A DBT Exercise for Mindfully Achieving 2019 Goals
New Year, New You! Well, not exactly.
Personally, I’m not a fan of New Year’s Resolutions (especially diets).
Don’t get me wrong, I’m all about self-improvement. But there’s something about Mid-January that seems to make everyone discard their plans. And that just doesn’t work for me.
So in hopes of gaining long-term results, in 2018 I opted for goals instead of resolutions. Graduate college, land two internships, have professional headshots taken, have my writing published, make a noticeable difference in the eating disorder community, and so on.
I tracked my progress using lists and a bullet journal. I worked weekends and pulled all-nighters. By September, I accomplished almost everything listed above (don’t ask for my headshots). I spent most of October exhausted. In November, I realized it was time to relearn self-care.
In December, I watched my friends post their Year in Review on Instagram and Facebook from my doctor’s office. I felt unaccomplished. Looking back, I don’t even really remember celebrating anything I achieved. I simply crossed it off on my list and moved on to the next big thing.
I started to dig deep and think about what I really wanted from 2019. Health, meaningful work, and time set aside for creativity.
If you’re running the risk of burning out in the New Year, I encourage you to try one of my favorite DBT Mindfulness skills - The Single Minute Exercise (McKay, Wood, & Brantley, 2007, p. 67).
Single Minute Exercise
The purpose of this exercise is to improve your sense of time and make you more aware of the present moment.
Grab a stopwatch (or open a stopwatch app) and find a quiet place to sit where you won’t be disturbed. Now, watch your timer and familiarize yourself with what 60 seconds of doing nothing but being present feels like.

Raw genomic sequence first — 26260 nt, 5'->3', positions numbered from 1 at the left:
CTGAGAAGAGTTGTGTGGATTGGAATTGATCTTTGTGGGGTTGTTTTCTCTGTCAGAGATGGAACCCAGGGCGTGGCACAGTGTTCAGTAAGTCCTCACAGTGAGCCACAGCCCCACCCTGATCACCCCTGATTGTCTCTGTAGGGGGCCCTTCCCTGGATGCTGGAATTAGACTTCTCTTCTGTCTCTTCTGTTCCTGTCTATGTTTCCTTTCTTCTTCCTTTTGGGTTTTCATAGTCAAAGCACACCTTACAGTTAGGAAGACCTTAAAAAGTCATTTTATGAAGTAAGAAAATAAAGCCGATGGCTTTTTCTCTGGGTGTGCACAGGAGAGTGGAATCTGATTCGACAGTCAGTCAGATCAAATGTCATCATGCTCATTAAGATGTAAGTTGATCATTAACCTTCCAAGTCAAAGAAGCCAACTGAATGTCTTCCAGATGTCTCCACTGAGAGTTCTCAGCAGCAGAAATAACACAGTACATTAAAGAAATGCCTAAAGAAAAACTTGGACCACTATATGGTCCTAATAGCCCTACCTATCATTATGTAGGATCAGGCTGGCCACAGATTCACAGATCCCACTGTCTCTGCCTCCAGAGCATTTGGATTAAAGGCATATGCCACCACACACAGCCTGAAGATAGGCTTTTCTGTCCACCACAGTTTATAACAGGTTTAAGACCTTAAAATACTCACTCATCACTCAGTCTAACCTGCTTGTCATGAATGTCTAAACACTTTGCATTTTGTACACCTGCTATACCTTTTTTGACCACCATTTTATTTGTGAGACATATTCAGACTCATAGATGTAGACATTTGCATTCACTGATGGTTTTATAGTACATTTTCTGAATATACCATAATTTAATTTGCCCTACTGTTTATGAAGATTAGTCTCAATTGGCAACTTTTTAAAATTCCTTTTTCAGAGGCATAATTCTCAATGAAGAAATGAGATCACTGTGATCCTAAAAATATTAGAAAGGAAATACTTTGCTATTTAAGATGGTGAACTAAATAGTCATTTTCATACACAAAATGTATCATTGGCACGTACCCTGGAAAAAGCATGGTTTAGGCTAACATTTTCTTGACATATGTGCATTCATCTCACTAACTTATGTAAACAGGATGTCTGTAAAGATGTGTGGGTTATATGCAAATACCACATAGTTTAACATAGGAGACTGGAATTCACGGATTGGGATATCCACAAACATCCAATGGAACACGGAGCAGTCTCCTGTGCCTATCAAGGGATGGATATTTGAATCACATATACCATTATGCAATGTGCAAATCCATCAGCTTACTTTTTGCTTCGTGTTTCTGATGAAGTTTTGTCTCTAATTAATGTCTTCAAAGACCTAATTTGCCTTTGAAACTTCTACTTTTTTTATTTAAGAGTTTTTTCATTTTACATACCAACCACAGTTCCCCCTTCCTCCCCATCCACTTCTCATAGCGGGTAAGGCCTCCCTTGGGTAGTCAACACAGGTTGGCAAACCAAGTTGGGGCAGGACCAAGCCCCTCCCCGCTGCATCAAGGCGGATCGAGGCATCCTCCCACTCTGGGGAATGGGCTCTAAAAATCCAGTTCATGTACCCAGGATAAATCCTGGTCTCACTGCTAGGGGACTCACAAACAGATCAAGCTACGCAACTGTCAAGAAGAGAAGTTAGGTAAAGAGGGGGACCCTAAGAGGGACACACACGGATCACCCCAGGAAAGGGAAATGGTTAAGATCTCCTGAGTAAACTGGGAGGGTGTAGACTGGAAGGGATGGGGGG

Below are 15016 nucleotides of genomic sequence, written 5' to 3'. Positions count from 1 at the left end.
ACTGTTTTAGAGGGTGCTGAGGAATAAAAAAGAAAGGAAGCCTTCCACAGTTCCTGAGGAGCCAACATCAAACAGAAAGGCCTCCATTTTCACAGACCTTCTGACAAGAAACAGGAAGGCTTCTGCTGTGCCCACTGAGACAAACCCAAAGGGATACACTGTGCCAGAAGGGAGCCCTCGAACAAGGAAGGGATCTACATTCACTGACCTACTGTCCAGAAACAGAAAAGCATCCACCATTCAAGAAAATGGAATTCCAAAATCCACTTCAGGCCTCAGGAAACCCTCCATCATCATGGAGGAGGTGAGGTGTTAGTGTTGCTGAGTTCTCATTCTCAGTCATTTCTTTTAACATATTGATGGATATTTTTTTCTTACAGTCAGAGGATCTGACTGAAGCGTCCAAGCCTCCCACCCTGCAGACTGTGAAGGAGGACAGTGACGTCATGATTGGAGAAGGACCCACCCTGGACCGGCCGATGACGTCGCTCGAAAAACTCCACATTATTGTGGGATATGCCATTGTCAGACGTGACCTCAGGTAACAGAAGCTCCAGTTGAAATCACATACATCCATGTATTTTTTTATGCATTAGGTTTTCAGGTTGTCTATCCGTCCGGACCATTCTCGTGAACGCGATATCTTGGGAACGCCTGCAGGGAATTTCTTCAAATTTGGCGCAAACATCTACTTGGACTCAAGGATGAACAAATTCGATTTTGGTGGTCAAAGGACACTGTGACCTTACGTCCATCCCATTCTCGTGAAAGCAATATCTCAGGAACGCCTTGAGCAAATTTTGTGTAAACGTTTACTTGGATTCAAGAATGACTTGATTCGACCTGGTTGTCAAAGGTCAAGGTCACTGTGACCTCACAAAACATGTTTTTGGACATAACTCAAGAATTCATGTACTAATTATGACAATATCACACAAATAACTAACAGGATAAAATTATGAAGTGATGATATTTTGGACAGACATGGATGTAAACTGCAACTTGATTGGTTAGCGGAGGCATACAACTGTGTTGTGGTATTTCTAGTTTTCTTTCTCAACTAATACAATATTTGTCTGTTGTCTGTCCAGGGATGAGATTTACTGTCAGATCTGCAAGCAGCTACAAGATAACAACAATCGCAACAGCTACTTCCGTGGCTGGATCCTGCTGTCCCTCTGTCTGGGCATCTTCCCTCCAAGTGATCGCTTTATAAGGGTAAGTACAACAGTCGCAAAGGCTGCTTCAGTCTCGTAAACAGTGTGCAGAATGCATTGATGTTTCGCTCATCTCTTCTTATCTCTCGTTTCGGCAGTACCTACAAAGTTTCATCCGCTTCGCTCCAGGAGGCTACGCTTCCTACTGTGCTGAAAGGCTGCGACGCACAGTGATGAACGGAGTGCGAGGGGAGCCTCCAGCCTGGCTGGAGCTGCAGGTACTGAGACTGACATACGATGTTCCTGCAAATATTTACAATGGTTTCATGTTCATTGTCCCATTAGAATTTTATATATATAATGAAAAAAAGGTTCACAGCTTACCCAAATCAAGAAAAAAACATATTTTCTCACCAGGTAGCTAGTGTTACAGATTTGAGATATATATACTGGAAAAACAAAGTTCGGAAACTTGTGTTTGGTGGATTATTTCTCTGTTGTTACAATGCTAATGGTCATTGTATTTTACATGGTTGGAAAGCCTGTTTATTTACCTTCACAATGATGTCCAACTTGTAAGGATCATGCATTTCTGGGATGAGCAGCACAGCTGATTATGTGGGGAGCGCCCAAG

Next, take a deep breath and try to time yourself on your own. Allow what you perceive as 60 seconds to pass. Do not look at your stopwatch until you think the minute was up. How close to a minute were you?
Start to reflect. How do the results of this test relate to your current list of goals? Are you always frantically rushing in fear of running out of time or falling behind? Or are you always pushing things off and waiting for a better time to start?
When discussing resolutions and goals for 2019, it’s clear why procrastination can be a problem. It’s easy to committing to recovery.
But many of us run the risk of attempting to accomplish so much in January that we burn out the rest of the year. Stop and think. When’s the last time you’ve allowed yourself to rest and given yourself a pat on the back for all you’ve already accomplished?
Take a few moments to reassess your goals. Are they reasonable? Are you prioritizing time for fun and self-care?
It’s okay (and so important) to adjust our expectations and give ourselves time to breathe.
Whether you need to overcome procrastination or perfectionism to reach your 2019 goals, mindfulness makes all the difference.
McKay, M., Wood, J. C., & Brantley, J. (2007). The Dialectical Behavior Therapy Skills
Workbook: Practical DBT Exercises for Learning Mindfulness, Interpersonal
Effectiveness, Emotion Regulation & Distress Tolerance. Oakland, CA: New Harbinger Publications, Inc.
ABOUT THE AUTHOR: Kathleen Connolly
Kathleen is the leader of the Suffolk County Chapter and a graduate student at Stony Brook University. As a Project HEAL Chapter Leader, Kathleen is dedicated to changing the way we speak about mental illness so we can meet our loved ones and ourselves with compassion and support. During her spare time, she writes about mental health, work, and creativity.